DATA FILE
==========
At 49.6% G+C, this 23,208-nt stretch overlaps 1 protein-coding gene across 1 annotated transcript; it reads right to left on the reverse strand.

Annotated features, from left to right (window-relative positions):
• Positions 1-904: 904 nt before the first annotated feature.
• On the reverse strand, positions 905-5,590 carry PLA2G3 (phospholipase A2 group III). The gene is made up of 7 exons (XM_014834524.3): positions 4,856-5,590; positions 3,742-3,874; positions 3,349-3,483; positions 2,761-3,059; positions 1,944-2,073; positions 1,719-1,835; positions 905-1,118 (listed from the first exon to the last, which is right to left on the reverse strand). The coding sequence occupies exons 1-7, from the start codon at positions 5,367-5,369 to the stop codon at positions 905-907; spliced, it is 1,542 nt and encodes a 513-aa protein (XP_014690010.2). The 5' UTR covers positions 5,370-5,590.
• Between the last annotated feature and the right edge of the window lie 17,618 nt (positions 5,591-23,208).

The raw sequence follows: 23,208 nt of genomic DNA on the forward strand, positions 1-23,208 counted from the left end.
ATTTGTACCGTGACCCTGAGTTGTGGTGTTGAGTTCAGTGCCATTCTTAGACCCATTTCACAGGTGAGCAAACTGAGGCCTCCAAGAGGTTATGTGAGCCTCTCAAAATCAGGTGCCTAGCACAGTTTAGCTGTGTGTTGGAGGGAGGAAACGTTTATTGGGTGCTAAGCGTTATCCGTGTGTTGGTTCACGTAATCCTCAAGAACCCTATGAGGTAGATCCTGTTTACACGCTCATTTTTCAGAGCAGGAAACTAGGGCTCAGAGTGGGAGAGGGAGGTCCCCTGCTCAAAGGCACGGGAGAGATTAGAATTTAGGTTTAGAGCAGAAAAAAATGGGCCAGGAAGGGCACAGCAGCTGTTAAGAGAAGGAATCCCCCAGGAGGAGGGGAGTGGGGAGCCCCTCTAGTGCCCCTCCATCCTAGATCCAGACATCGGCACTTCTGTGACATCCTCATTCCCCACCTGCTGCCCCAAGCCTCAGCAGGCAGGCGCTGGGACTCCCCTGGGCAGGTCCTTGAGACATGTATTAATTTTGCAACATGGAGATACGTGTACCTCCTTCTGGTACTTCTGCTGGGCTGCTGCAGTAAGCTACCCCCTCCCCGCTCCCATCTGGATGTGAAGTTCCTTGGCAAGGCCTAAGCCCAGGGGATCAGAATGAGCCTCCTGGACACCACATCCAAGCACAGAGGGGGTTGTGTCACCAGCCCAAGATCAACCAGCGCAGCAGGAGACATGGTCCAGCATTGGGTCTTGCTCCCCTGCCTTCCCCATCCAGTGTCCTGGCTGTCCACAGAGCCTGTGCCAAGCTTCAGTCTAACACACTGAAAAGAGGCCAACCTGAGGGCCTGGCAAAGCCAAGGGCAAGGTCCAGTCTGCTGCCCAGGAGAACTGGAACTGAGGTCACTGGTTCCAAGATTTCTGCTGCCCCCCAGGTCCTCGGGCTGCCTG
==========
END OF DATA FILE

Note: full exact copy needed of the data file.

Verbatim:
At 49.6% G+C, this 23,208-nt stretch overlaps 1 protein-coding gene across 1 annotated transcript; it reads right to left on the reverse strand.

Annotated features, from left to right (window-relative positions):
• Positions 1-904: 904 nt before the first annotated feature.
• On the reverse strand, positions 905-5,590 carry PLA2G3 (phospholipase A2 group III). The gene is made up of 7 exons (XM_014834524.3): positions 4,856-5,590; positions 3,742-3,874; positions 3,349-3,483; positions 2,761-3,059; positions 1,944-2,073; positions 1,719-1,835; positions 905-1,118 (listed from the first exon to the last, which is right to left on the reverse strand). The coding sequence occupies exons 1-7, from the start codon at positions 5,367-5,369 to the stop codon at positions 905-907; spliced, it is 1,542 nt and encodes a 513-aa protein (XP_014690010.2). The 5' UTR covers positions 5,370-5,590.
• Between the last annotated feature and the right edge of the window lie 17,618 nt (positions 5,591-23,208).

The raw sequence follows: 23,208 nt of genomic DNA on the forward strand, positions 1-23,208 counted from the left end.
ATTTGTACCGTGACCCTGAGTTGTGGTGTTGAGTTCAGTGCCATTCTTAGACCCATTTCACAGGTGAGCAAACTGAGGCCTCCAAGAGGTTATGTGAGCCTCTCAAAATCAGGTGCCTAGCACAGTTTAGCTGTGTGTTGGAGGGAGGAAACGTTTATTGGGTGCTAAGCGTTATCCGTGTGTTGGTTCACGTAATCCTCAAGAACCCTATGAGGTAGATCCTGTTTACACGCTCATTTTTCAGAGCAGGAAACTAGGGCTCAGAGTGGGAGAGGGAGGTCCCCTGCTCAAAGGCACGGGAGAGATTAGAATTTAGGTTTAGAGCAGAAAAAAATGGGCCAGGAAGGGCACAGCAGCTGTTAAGAGAAGGAATCCCCCAGGAGGAGGGGAGTGGGGAGCCCCTCTAGTGCCCCTCCATCCTAGATCCAGACATCGGCACTTCTGTGACATCCTCATTCCCCACCTGCTGCCCCAAGCCTCAGCAGGCAGGCGCTGGGACTCCCCTGGGCAGGTCCTTGAGACATGTATTAATTTTGCAACATGGAGATACGTGTACCTCCTTCTGGTACTTCTGCTGGGCTGCTGCAGTAAGCTACCCCCTCCCCGCTCCCATCTGGATGTGAAGTTCCTTGGCAAGGCCTAAGCCCAGGGGATCAGAATGAGCCTCCTGGACACCACATCCAAGCACAGAGGGGGTTGTGTCACCAGCCCAAGATCAACCAGCGCAGCAGGAGACATGGTCCAGCATTGGGTCTTGCTCCCCTGCCTTCCCCATCCAGTGTCCTGGCTGTCCACAGAGCCTGTGCCAAGCTTCAGTCTAACACACTGAAAAGAGGCCAACCTGAGGGCCTGGCAAAGCCAAGGGCAAGGTCCAGTCTGCTGCCCAGGAGAACTGGAACTGAGGTCACTGGTTCCAAGATTTCTGCTGCCCCCCAGGTCCTCGGGCTGCCTG